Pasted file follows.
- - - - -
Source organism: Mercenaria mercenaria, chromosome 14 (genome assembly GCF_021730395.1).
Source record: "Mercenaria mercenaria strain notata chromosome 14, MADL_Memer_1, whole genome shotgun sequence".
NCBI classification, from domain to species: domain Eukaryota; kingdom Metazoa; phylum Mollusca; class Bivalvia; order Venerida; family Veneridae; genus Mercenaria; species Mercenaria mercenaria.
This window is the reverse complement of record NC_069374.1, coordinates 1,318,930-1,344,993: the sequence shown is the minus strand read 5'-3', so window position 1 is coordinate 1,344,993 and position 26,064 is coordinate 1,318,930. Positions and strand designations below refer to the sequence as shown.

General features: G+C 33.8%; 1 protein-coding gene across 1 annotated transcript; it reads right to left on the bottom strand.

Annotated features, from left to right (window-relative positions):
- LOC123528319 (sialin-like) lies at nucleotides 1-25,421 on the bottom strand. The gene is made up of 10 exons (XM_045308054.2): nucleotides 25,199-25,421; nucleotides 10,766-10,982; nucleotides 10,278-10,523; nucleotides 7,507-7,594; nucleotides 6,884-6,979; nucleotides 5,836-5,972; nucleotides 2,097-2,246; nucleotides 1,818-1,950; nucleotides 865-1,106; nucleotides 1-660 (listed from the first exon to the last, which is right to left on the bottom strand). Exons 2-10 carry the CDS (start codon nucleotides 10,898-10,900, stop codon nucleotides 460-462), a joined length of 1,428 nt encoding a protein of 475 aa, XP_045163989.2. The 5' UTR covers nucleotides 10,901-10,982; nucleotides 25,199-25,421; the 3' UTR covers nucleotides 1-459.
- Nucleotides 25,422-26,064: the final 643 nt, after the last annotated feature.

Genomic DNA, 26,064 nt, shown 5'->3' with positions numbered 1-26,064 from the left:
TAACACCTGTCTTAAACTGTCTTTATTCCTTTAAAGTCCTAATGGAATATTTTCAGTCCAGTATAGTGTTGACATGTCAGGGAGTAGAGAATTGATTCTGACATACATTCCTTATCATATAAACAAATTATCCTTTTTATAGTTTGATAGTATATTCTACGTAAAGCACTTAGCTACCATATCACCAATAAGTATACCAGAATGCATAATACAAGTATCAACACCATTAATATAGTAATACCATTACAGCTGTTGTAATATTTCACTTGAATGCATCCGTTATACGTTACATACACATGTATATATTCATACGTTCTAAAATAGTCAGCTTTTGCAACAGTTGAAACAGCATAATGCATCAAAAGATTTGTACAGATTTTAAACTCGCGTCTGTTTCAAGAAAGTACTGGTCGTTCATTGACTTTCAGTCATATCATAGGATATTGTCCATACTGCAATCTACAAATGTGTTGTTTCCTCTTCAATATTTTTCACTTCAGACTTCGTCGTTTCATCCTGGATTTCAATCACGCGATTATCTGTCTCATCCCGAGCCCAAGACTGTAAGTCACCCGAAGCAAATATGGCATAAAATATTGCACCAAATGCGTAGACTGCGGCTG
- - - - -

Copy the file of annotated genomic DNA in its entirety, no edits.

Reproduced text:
Source organism: Mercenaria mercenaria, chromosome 14 (genome assembly GCF_021730395.1).
Source record: "Mercenaria mercenaria strain notata chromosome 14, MADL_Memer_1, whole genome shotgun sequence".
NCBI classification, from domain to species: domain Eukaryota; kingdom Metazoa; phylum Mollusca; class Bivalvia; order Venerida; family Veneridae; genus Mercenaria; species Mercenaria mercenaria.
This window is the reverse complement of record NC_069374.1, coordinates 1,318,930-1,344,993: the sequence shown is the minus strand read 5'-3', so window position 1 is coordinate 1,344,993 and position 26,064 is coordinate 1,318,930. Positions and strand designations below refer to the sequence as shown.

General features: G+C 33.8%; 1 protein-coding gene across 1 annotated transcript; it reads right to left on the bottom strand.

Annotated features, from left to right (window-relative positions):
- LOC123528319 (sialin-like) lies at nucleotides 1-25,421 on the bottom strand. The gene is made up of 10 exons (XM_045308054.2): nucleotides 25,199-25,421; nucleotides 10,766-10,982; nucleotides 10,278-10,523; nucleotides 7,507-7,594; nucleotides 6,884-6,979; nucleotides 5,836-5,972; nucleotides 2,097-2,246; nucleotides 1,818-1,950; nucleotides 865-1,106; nucleotides 1-660 (listed from the first exon to the last, which is right to left on the bottom strand). Exons 2-10 carry the CDS (start codon nucleotides 10,898-10,900, stop codon nucleotides 460-462), a joined length of 1,428 nt encoding a protein of 475 aa, XP_045163989.2. The 5' UTR covers nucleotides 10,901-10,982; nucleotides 25,199-25,421; the 3' UTR covers nucleotides 1-459.
- Nucleotides 25,422-26,064: the final 643 nt, after the last annotated feature.

Genomic DNA, 26,064 nt, shown 5'->3' with positions numbered 1-26,064 from the left:
TAACACCTGTCTTAAACTGTCTTTATTCCTTTAAAGTCCTAATGGAATATTTTCAGTCCAGTATAGTGTTGACATGTCAGGGAGTAGAGAATTGATTCTGACATACATTCCTTATCATATAAACAAATTATCCTTTTTATAGTTTGATAGTATATTCTACGTAAAGCACTTAGCTACCATATCACCAATAAGTATACCAGAATGCATAATACAAGTATCAACACCATTAATATAGTAATACCATTACAGCTGTTGTAATATTTCACTTGAATGCATCCGTTATACGTTACATACACATGTATATATTCATACGTTCTAAAATAGTCAGCTTTTGCAACAGTTGAAACAGCATAATGCATCAAAAGATTTGTACAGATTTTAAACTCGCGTCTGTTTCAAGAAAGTACTGGTCGTTCATTGACTTTCAGTCATATCATAGGATATTGTCCATACTGCAATCTACAAATGTGTTGTTTCCTCTTCAATATTTTTCACTTCAGACTTCGTCGTTTCATCCTGGATTTCAATCACGCGATTATCTGTCTCATCCCGAGCCCAAGACTGTAAGTCACCCGAAGCAAATATGGCATAAAATATTGCACCAAATGCGTAGACTGCGGCTG